Emmy Awards: Ted Lasso star Hannah Waddingham pays tribute to Queen

Ted Lasso star Hannah Waddingham says she watched coverage of the Queen’s death “all night until I couldn’t keep my eyes open” following the historic announcement.

The British actress said she was “upset at how deeply upset I was” at the news, but said that King Charles III would “rise immeasurably” to the challenges of being monarch.

Waddingham made the remarks while on the red carpet of the 74th Emmy Awards in Los Angeles on Monday.

It is the first major awards show to take place since the news was announced on Thursday, though little mention of the monarch’s death was made during the live ceremony.

Waddingham was nominated for best supporting actress in a comedy series alongside her Ted Lasso co stars Juno Temple and Sarah Niles, but lost out to US actress Sheryl Lee Ralph, who won for her role in Abbott Elementary.

Speaking to US outlet Variety on the red carpet, Waddingham said: “It makes me emotional to think about it.

“I was upset at how deeply upset I was. I sat with my dad on the sofa and I watched it all night until I couldn’t keep my eyes open because I couldn’t believe it.

“It is like a grandmother dying.”

She continued: “It hit me far worse than I thought it would and the enormous pressure that our king has on his shoulders now.

“He will rise to it immeasurably but I feel for him (with) the weight he has on his shoulders.”

Reference to Charles was also made by British writer Jesse Armstrong as he picked up the final award of the night, outstanding drama series, for Succession.

“It’s a big week for successions, a new king in the UK, this for us,” Armstrong said, as he collected the award.

“Evidently a bit more voting involved in our winning than for Prince Charles.”

“Keep it royalist, keep it royalist,” series star Brian Cox told him.

“I’m not saying that we’re any more legitimate in our position than he is, we’ll leave that to other people,” Armstrong replied, as he went on to thank the show’s production team.

Elsewhere at the awards, UK talent fared reasonably, despite British heavyweights Colin Firth and Jodie Comer losing out on top awards.

Matthew Macfadyen won best supporting actor in a drama series for his role in Succession, saying he was “deeply flattered and thrilled to bits”.

Best supporting actor in a comedy series later went to Waddingham’s Ted Lasso co star Brett Goldstein, who promised not to swear as he accepted the award onstage.

“Last time I was here I was told not to swear and I did, and I’m sorry, but it meant that the feed got cut back home in the UK so my family never got to hear me say this but thank you for this second chance,” he said.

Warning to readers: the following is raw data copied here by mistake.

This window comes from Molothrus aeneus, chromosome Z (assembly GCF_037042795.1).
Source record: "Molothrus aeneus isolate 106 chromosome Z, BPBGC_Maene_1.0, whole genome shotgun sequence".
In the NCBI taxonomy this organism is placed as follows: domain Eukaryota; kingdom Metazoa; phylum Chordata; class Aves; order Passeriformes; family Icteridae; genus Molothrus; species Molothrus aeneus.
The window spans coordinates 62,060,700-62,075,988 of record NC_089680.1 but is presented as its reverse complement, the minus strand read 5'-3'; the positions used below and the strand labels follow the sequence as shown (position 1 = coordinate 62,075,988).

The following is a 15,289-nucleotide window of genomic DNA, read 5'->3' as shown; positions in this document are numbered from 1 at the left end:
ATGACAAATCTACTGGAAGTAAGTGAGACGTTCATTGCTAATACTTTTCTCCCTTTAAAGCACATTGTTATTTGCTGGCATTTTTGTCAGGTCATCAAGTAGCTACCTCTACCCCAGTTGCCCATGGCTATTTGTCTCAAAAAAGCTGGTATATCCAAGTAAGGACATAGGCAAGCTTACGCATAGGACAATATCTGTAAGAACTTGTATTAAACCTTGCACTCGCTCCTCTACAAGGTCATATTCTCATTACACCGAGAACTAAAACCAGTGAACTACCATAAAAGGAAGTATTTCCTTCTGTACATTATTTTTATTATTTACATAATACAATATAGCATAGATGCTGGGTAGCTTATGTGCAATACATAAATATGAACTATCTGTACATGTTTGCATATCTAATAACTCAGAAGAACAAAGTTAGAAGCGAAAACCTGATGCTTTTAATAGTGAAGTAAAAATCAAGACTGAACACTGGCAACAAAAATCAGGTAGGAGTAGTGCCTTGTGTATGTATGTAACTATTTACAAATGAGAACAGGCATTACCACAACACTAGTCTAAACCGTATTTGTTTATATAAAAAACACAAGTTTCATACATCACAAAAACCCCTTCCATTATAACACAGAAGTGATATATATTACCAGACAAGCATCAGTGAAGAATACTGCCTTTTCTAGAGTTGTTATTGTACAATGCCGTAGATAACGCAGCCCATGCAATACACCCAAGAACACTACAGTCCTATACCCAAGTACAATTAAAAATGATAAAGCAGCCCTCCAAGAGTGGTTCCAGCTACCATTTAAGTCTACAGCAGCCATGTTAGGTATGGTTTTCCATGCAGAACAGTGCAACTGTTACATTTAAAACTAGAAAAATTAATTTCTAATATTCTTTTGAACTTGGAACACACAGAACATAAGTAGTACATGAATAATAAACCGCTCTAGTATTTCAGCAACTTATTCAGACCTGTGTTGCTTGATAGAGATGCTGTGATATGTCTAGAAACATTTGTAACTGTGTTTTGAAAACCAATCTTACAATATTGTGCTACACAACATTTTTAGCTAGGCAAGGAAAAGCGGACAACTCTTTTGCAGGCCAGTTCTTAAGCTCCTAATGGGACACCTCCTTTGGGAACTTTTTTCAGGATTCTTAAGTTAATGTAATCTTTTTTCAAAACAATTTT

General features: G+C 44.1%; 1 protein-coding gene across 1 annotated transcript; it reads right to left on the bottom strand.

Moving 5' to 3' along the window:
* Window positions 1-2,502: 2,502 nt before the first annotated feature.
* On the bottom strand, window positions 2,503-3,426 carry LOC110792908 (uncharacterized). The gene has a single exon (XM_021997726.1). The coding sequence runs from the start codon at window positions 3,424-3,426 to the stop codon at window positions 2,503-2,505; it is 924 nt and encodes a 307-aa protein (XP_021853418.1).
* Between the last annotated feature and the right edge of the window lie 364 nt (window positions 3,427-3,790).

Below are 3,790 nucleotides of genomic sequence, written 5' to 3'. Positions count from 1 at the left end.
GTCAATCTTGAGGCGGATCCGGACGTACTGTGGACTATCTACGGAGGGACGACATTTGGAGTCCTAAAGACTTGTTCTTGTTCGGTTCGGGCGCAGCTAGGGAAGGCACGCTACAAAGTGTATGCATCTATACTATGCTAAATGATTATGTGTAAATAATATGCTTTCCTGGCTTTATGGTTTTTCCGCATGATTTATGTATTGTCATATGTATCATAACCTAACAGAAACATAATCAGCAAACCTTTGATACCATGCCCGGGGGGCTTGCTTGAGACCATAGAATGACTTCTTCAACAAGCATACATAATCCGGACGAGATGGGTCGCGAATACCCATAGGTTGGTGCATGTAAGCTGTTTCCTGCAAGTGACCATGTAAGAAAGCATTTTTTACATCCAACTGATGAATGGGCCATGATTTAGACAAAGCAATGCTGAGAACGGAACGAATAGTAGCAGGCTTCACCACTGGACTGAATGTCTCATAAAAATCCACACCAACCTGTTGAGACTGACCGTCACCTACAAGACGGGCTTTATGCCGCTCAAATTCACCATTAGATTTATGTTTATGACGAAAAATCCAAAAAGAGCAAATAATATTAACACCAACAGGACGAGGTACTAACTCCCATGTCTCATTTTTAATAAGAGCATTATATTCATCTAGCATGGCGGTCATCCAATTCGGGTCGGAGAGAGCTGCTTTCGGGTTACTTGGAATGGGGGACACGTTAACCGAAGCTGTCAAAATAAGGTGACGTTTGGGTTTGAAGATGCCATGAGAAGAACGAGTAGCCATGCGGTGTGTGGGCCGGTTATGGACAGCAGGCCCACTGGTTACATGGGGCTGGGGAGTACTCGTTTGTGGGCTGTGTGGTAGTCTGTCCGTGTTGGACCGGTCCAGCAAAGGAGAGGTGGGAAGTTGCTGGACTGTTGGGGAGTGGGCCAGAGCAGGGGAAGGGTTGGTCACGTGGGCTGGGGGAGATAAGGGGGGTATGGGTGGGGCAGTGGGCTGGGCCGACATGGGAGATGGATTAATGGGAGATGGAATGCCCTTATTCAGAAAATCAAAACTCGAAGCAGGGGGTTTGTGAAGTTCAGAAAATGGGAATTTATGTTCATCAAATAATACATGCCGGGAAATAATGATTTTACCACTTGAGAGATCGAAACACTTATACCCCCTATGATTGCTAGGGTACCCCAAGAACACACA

The audio then cut out once again on the feed before Goldstein finished his remarks with expletives, prompting laughter from the audience.

Ted Lasso equalled its record-breaking 2021 Emmy nomination run by picking up a total of 20 nods this year.

Leading man Jason Sudeikis took home outstanding lead actor in a comedy series for his role as the eponymous star, and director MJ Delaney won outstanding directing for a comedy series.

The show later went on to win outstanding comedy series for the second consecutive year.

The annual Emmys show ceremony recognises the best in television excellence, and is organised by the US Television Academy.

Saturday Night Live star Kenan Thompson hosted the 2022 show, which took place at the Microsoft Theatre in Downtown Los Angeles.

The comedian kicked off the show with explosive medley of club remixes of popular television theme tunes including Friends, Game Of Thrones and Stranger Things, reassuring audiences that the tracks were “legally cleared”.

Pop megastar Lizzo later gave an emotional speech on representation, after winning the Emmy for best competition series, for her Amazon show Watch Out For The Big Grrrls.

The singer said she had grown up wanting to see “someone who was fat like me, black like me, beautiful like me” as she accepted the award onstage.

Zendaya won outstanding lead actress in a drama series for her role in Euphoria and thanked the show’s production team for creating a safe space in which to make the “difficult show”.

The actress plays recovering addict Rue in the hit HBO series.

“My greatest wish for Euphoria was that it could help heal people, and I just wanted to say thank you to everyone who has shared their story with me,” she said as she took to the stage to accept her Emmy.

“I want you to know – anyone who has loved a Rue or feels like they are a Rue – I want you to know I’m so grateful for your stories, and I carry them with me, and I carry them with her.”

The Spider-Man star made history by becoming the first black woman to win the Emmy twice in the category, as well as being the youngest two-time winner of any Emmy.